A circuit court in Missouri has ruled that the state Department of Corrections cannot withhold information about the pharmacies and laboratories that compound, test, and supply the drugs that the state uses to carry out executions.
The ruling is a rare legal victory for the public’s right to know details about the sources of such drugs amid widespread concerns over the legality of how they are obtained.
“The public has a compelling interest and a clear right to know how their government is carrying out executions,” said Katie Townsend, Litigation Director for the Reporters Committee for Freedom of the Press. “This ruling vindicates that right, and is an important win for the people of Missouri and the rest of the United States.”
The Reporters Committee, along with the ACLU of Missouri and Chris McDaniel, a reporter formerly at St. Louis Public Radio and now at Buzzfeed, are joint plaintiffs in the case that was brought under the Missouri Sunshine Law.
The primary issue in the case was whether Missouri officials have the legal authority to unilaterally designate the pharmacies and labs that test and supply its execution drugs as “persons” that were part of its “execution team,” and therefore shield their identities from the public.
Yesterday, Judge Jon Beetam ruled that they could not, holding that Missouri law “does not…empower the DOC to define the execution team as it wishes, without limitation.”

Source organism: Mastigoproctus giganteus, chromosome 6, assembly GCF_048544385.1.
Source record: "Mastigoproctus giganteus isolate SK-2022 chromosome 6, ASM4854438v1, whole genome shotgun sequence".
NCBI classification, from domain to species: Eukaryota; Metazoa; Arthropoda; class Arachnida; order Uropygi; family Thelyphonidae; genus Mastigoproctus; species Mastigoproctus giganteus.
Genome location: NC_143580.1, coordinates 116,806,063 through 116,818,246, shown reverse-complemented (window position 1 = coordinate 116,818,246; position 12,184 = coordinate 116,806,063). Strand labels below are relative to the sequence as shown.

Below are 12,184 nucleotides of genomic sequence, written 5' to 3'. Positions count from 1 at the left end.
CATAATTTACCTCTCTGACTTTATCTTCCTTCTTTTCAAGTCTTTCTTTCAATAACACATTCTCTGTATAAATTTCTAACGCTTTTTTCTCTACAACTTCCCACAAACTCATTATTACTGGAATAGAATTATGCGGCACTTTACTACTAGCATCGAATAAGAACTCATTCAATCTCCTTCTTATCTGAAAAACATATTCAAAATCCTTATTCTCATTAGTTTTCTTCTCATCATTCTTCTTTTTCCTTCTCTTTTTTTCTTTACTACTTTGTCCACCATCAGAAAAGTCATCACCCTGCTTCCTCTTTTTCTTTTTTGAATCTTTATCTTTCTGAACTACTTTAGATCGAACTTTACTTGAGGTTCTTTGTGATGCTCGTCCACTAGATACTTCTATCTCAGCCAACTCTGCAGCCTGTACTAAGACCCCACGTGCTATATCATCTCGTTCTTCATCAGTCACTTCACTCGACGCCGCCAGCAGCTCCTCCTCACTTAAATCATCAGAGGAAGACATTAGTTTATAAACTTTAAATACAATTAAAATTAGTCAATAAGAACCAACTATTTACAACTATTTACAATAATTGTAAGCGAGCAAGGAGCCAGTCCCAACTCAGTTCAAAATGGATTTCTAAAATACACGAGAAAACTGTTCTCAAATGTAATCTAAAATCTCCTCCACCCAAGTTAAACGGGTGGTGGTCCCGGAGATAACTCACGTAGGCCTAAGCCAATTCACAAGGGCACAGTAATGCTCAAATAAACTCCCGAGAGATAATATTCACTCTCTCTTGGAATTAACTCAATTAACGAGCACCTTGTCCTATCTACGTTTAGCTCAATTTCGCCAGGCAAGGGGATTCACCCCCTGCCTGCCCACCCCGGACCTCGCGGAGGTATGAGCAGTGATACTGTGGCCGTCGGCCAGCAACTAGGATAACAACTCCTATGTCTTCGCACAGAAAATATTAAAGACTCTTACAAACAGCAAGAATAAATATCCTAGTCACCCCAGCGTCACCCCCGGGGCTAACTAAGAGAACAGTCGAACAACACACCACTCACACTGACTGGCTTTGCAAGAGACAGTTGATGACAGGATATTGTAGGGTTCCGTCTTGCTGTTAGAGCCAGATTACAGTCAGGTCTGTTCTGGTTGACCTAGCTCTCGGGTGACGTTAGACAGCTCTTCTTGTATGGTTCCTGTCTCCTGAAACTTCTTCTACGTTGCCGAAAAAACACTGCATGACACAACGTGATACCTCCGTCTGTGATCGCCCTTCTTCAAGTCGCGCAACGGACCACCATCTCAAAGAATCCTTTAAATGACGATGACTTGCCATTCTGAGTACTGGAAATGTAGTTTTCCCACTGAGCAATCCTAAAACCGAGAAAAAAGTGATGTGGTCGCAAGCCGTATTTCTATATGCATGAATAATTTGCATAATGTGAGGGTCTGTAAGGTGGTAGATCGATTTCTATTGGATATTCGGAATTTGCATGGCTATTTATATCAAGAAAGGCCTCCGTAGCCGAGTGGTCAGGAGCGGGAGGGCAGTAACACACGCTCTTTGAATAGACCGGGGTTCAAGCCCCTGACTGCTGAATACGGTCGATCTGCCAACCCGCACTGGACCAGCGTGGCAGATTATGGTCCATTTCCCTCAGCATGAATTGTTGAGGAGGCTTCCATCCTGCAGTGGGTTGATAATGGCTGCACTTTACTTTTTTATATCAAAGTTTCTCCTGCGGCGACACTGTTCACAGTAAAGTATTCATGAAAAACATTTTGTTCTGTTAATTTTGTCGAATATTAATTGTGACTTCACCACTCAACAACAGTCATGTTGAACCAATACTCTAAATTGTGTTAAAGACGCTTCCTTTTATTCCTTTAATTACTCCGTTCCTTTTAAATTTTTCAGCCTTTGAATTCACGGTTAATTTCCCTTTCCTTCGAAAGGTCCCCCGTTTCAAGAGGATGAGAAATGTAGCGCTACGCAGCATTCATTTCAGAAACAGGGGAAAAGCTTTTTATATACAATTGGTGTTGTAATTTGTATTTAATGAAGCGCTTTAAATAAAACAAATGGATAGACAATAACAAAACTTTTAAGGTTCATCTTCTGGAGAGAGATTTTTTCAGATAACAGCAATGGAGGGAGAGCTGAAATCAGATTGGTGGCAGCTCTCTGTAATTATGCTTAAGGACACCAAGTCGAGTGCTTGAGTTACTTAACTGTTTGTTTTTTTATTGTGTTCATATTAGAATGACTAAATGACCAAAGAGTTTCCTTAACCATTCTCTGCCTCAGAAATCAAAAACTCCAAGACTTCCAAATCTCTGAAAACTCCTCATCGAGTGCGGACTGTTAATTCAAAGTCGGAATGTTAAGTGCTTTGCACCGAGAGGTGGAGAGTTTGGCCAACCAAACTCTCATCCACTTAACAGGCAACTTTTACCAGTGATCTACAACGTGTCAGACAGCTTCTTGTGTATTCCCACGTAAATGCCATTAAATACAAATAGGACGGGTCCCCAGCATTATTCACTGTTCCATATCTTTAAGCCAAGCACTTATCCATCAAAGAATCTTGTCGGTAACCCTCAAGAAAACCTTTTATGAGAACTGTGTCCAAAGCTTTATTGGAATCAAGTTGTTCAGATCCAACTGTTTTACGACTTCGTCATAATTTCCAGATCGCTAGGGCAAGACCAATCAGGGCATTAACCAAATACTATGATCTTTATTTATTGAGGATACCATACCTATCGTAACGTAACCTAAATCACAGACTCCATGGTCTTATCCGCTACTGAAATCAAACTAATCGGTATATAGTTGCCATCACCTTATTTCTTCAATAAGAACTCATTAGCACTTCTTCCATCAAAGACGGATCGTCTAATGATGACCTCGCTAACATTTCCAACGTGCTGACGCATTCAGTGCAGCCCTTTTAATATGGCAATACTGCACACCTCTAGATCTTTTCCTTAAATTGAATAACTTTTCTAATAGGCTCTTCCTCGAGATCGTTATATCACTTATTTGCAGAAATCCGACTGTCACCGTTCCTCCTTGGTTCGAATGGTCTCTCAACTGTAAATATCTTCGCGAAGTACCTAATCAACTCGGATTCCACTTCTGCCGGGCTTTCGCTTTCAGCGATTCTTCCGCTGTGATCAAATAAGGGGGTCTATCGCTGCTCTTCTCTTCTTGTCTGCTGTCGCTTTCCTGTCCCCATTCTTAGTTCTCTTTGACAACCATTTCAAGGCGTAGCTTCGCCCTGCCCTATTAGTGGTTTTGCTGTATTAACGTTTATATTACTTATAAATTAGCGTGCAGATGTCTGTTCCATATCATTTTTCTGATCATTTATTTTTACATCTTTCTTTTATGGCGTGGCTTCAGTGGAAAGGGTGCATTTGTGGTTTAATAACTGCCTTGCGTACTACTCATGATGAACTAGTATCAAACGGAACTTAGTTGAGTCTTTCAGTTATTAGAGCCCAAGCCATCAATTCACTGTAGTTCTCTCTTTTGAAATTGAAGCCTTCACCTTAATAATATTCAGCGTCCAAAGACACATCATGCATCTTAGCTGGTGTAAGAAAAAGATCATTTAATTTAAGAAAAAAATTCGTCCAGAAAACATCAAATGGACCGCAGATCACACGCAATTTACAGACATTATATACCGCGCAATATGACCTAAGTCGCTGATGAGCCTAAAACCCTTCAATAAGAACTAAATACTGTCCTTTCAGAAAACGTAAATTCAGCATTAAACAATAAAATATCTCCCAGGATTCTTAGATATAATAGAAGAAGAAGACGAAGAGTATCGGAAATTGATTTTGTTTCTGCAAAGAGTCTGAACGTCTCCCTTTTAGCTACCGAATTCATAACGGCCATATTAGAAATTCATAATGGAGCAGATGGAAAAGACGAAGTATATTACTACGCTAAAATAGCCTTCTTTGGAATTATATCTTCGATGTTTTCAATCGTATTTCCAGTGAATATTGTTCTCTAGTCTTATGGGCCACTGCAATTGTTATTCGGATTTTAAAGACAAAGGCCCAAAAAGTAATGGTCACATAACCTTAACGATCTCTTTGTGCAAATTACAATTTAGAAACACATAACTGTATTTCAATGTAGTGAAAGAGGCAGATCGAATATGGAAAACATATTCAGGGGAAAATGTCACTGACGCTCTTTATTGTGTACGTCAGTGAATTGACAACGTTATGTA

He held that the department’s failure to turn over the records requested by the Reporters Committee and the other plaintiffs amounted to a “violation of the Sunshine Law … that was knowingly done.”
The court’s ruling states that the law only limits public access to information about persons whom the legislature specifically stated were off-limits: “persons who administer lethal gas or lethal chemicals and those persons, such as medical personnel, who provide direct support for the administration of lethal gas or lethal chemicals.”
Labs and pharmacies, the opinion states, are not persons and therefore cannot hide from the public.
Furthermore, neither the labs and pharmacies, nor their employees, provide direct support for the administration of the drugs because, unlike medical personnel who are present in the execution chamber, they do not participate in executions.
To hold otherwise, the court explained, would lead to unreasonable results. Under such logic, the department could “add any number of private entities with whom the DOC contracts — such as the manufacturer and supplier of syringes and gurneys used during executions — to the execution team.”
Significant questions have been raised about the sources and quality of drugs used in executions in the United States. Chris McDaniel, a plaintiff in the case along with the Reporters Committee, recently reported that multiple states have or have attempted to illegally import sodium thiopental from India. The FDA has stated that it will seize any such shipments.
On July 9, 2015, two former members of the Missouri legislature, a Baptist minister and a Catholic nun, filed a lawsuit against the State, alleging it is violating FDA regulations in how it obtains its execution drugs. According to the lawsuit, compounding pharmacies can’t legally make or sell such drugs without a valid prescription.